2012 Harley-Davidson Seventy-Two

Revenge Of The Peanuts

The Peanut Tank is officially back. When the H-D Forty-Eight came out two years ago sporting the 2.1 gallon retro fuel container, it might have been seen as an aberration. Now that two Harley models sport the tiny tin, it’s definitely a trend. My first bike was a Sportster, and back then, we couldn’t get the things off fast enough (to trade up for a larger tank), so that we could increase our range to more than 50 miles between fill-ups. For us it wasn’t retro; it was merely the inconvenient truth of riding a Sportster.

But nowadays, keepin’ it real, and goin’ old school trumps all. So the Peanut is back. Except this time, the Peanut is the centerpiece of a bike visually similar to the recent choppers that have boosted its popularity, as well as the old-timey bikes of the Seventies, which is where the Seventy-Two gets its name. While the first of the modern peanuts (the Forty-Eight) was a tribute to burly mid-century bobbers, the Seven-Deuce is from the glam and disco era. But try selling that difference to the Millennial 20-something who is the target audience, and you just might get a blank stare.

Details, as usual, are the Motor Company’s forte. Like several of its Dark Custom stablemates, the Seventy-Two has no central taillight (just a pair of double-duty turn signals) and a sidemount license plate. Unlike on those cousins (Iron, Nightster, Forty-Eight), the Seventy Two brings a unique grey finish and acres of chrome, as well as a bit more travel in the front shocks and some chopperesque length. The tallish bars have electricals routed inside to keep distractions from the long chrome arms to a minimum. Even the very brief seat has an attention-getting textured surface that drew quite a few comments from bikers in the know.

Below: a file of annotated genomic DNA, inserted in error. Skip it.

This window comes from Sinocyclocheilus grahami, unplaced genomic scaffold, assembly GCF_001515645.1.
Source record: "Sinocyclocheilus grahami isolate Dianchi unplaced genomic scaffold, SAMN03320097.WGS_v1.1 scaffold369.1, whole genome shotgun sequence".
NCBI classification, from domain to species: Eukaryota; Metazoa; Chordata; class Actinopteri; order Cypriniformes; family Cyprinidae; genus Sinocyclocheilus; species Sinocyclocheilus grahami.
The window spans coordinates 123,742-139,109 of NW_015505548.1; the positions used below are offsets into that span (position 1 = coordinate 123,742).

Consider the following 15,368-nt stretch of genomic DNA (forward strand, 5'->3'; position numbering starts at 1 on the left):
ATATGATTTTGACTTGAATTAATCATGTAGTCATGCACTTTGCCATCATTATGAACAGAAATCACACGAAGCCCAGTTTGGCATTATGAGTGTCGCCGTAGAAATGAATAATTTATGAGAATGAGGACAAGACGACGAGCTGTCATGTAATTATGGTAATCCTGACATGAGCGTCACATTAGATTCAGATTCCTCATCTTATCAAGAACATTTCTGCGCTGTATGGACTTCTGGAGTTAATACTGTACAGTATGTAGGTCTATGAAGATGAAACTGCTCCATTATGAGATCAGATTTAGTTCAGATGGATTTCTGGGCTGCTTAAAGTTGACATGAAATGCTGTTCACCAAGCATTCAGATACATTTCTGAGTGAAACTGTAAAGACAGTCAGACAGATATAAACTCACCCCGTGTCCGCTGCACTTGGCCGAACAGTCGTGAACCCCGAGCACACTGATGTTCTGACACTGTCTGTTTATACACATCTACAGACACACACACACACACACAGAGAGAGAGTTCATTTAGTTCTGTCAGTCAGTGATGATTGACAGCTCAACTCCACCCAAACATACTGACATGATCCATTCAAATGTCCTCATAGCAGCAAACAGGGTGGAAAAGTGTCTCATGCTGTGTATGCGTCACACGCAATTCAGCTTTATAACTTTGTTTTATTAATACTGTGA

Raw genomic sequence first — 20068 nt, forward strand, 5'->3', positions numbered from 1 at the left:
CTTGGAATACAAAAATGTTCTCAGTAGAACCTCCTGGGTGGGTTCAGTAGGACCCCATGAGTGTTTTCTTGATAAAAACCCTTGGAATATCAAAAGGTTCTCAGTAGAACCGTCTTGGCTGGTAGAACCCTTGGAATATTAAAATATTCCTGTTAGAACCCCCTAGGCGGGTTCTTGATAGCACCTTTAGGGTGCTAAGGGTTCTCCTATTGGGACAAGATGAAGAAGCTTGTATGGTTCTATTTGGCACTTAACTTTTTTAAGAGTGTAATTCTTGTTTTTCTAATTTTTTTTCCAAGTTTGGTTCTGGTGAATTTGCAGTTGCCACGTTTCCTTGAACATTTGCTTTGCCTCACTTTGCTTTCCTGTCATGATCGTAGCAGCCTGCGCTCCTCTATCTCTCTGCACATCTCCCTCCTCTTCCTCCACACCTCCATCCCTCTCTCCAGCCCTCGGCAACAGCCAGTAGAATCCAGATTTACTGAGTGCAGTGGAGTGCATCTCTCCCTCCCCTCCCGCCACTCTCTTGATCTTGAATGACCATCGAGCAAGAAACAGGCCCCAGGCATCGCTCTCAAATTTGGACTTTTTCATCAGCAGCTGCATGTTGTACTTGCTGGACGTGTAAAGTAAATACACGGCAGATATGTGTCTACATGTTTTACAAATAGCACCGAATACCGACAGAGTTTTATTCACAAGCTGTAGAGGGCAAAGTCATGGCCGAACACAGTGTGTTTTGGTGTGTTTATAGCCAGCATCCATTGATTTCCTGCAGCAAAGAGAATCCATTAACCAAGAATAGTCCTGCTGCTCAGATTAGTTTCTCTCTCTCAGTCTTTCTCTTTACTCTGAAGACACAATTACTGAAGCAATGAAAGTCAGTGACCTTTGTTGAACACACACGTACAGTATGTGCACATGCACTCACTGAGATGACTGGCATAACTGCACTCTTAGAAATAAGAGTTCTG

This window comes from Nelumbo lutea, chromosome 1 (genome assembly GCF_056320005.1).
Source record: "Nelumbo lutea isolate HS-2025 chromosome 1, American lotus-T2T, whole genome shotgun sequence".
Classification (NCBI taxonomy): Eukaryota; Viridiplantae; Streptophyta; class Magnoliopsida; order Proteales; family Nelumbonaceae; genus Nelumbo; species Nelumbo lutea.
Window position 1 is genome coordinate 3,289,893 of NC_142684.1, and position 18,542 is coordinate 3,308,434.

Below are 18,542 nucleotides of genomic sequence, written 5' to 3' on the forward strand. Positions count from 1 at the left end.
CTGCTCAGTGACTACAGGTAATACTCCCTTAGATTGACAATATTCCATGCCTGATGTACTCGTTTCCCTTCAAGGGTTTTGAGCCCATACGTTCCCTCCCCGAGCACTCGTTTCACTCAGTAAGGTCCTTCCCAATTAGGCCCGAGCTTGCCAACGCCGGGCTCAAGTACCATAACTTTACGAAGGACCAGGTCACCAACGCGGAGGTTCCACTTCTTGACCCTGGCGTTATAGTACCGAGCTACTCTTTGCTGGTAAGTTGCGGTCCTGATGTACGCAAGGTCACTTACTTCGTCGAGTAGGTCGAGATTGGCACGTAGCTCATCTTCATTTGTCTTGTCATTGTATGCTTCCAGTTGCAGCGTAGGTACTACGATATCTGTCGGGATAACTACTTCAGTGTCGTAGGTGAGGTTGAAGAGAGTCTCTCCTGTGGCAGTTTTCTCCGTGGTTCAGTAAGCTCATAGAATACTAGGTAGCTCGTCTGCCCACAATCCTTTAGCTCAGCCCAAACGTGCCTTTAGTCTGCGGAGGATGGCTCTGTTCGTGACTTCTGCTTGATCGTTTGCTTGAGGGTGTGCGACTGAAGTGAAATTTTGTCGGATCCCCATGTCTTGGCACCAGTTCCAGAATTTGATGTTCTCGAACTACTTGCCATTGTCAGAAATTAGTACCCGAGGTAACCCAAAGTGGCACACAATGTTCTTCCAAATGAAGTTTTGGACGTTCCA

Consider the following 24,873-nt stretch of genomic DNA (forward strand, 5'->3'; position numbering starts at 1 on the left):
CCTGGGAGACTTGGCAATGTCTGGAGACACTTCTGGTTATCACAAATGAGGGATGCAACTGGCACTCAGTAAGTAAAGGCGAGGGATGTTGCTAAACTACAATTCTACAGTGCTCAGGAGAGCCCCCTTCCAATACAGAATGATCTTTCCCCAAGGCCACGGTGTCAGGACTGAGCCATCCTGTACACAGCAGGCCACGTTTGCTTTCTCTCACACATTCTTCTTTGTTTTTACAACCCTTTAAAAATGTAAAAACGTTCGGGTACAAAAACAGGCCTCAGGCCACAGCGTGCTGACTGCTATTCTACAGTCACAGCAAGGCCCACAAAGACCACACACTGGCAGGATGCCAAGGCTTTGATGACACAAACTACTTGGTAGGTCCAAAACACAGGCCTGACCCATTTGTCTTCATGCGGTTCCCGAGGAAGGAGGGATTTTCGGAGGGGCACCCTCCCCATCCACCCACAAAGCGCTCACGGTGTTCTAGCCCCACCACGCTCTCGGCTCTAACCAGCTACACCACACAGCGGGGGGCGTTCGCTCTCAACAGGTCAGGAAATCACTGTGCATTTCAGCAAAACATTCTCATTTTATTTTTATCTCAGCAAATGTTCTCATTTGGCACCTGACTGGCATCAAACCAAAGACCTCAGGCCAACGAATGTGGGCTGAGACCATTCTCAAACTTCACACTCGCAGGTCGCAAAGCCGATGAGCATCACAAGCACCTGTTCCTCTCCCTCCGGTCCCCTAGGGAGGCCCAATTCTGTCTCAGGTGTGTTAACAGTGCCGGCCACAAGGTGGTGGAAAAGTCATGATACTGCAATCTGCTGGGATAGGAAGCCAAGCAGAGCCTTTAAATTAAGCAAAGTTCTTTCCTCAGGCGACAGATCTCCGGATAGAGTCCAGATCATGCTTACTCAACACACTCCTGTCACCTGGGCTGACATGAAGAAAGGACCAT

I’m gonna throw down and say that big ape hangers (which is to say, anything much higher than your shoulders) are ergonomically stupid. I mean, it’s a fashion choice, and as fashion goes, it’s not that extreme, but don’t try to make them out to be anything else. That said, mini apes are kinda awesome. You get 70-percent (give or take) of the badass look of a big ape, with none of the issues. In fact, minis offer some significant advantages over traditional bars. Not only do you get a nice, spread-out riding position, but with all that leverage over the front end, you can toss the bike around quite handily. The magic of apes is that they encourage countersteering…even for those who don’t believe in it. Lean into a turn, and you’re automatically countersteering with an ape-equipped bike.

The longer-travel shocks on the Seventy-Two (compared to the most-slammed Sportsters) were a blessing. Despite less than a half-inch more travel at the rear (over 2 inches more up front), it’s like night and day over the Dark Customs listed above. Readers of this magazine may recall that every review of a recent Sportster reads something like this: “Great bike…if only it had suspension.” This one breaks that mold, holding its own on fairly bad roads, and not slapping the frame rails into the ground over speed bumps.